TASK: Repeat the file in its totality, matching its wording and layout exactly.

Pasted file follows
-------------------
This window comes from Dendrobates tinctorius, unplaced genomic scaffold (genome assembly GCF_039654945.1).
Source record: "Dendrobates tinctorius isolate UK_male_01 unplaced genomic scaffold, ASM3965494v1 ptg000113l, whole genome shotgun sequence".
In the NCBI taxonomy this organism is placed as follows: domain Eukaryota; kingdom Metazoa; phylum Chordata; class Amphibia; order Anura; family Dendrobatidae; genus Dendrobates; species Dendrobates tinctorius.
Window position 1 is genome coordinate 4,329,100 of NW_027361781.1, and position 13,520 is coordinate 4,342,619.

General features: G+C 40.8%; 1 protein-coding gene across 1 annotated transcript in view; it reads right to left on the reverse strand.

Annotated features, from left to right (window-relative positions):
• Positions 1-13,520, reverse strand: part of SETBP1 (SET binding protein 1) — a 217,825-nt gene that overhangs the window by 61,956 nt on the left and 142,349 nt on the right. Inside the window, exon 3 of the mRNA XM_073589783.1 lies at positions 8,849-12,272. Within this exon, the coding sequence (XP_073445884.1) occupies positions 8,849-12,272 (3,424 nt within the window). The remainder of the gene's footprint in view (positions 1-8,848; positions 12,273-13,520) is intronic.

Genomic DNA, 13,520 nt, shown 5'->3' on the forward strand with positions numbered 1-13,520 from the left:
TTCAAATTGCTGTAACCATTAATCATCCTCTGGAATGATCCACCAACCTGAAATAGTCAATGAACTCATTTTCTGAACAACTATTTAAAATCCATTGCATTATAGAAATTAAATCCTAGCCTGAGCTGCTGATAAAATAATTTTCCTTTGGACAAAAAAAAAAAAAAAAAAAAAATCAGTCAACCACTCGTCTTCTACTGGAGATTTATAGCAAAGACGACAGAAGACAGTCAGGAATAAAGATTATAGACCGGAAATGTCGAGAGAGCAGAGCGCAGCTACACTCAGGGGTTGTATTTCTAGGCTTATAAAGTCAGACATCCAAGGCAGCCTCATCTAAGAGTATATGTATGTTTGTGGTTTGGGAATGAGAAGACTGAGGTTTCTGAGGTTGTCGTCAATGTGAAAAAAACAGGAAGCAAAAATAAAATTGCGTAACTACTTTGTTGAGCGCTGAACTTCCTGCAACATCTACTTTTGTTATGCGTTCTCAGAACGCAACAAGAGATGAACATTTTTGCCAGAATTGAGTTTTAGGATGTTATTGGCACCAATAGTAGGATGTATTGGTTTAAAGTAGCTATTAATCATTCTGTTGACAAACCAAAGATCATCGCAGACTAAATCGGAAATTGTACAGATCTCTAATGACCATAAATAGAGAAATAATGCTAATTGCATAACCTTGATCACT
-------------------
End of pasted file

This window comes from Dendrobates tinctorius, unplaced genomic scaffold (genome assembly GCF_039654945.1).
Source record: "Dendrobates tinctorius isolate UK_male_01 unplaced genomic scaffold, ASM3965494v1 ptg000113l, whole genome shotgun sequence".
In the NCBI taxonomy this organism is placed as follows: domain Eukaryota; kingdom Metazoa; phylum Chordata; class Amphibia; order Anura; family Dendrobatidae; genus Dendrobates; species Dendrobates tinctorius.
Window position 1 is genome coordinate 4,329,100 of NW_027361781.1, and position 13,520 is coordinate 4,342,619.

General features: G+C 40.8%; 1 protein-coding gene across 1 annotated transcript in view; it reads right to left on the reverse strand.

Annotated features, from left to right (window-relative positions):
• Positions 1-13,520, reverse strand: part of SETBP1 (SET binding protein 1) — a 217,825-nt gene that overhangs the window by 61,956 nt on the left and 142,349 nt on the right. Inside the window, exon 3 of the mRNA XM_073589783.1 lies at positions 8,849-12,272. Within this exon, the coding sequence (XP_073445884.1) occupies positions 8,849-12,272 (3,424 nt within the window). The remainder of the gene's footprint in view (positions 1-8,848; positions 12,273-13,520) is intronic.

Genomic DNA, 13,520 nt, shown 5'->3' on the forward strand with positions numbered 1-13,520 from the left:
TTCAAATTGCTGTAACCATTAATCATCCTCTGGAATGATCCACCAACCTGAAATAGTCAATGAACTCATTTTCTGAACAACTATTTAAAATCCATTGCATTATAGAAATTAAATCCTAGCCTGAGCTGCTGATAAAATAATTTTCCTTTGGACAAAAAAAAAAAAAAAAAAAAAATCAGTCAACCACTCGTCTTCTACTGGAGATTTATAGCAAAGACGACAGAAGACAGTCAGGAATAAAGATTATAGACCGGAAATGTCGAGAGAGCAGAGCGCAGCTACACTCAGGGGTTGTATTTCTAGGCTTATAAAGTCAGACATCCAAGGCAGCCTCATCTAAGAGTATATGTATGTTTGTGGTTTGGGAATGAGAAGACTGAGGTTTCTGAGGTTGTCGTCAATGTGAAAAAAACAGGAAGCAAAAATAAAATTGCGTAACTACTTTGTTGAGCGCTGAACTTCCTGCAACATCTACTTTTGTTATGCGTTCTCAGAACGCAACAAGAGATGAACATTTTTGCCAGAATTGAGTTTTAGGATGTTATTGGCACCAATAGTAGGATGTATTGGTTTAAAGTAGCTATTAATCATTCTGTTGACAAACCAAAGATCATCGCAGACTAAATCGGAAATTGTACAGATCTCTAATGACCATAAATAGAGAAATAATGCTAATTGCATAACCTTGATCACT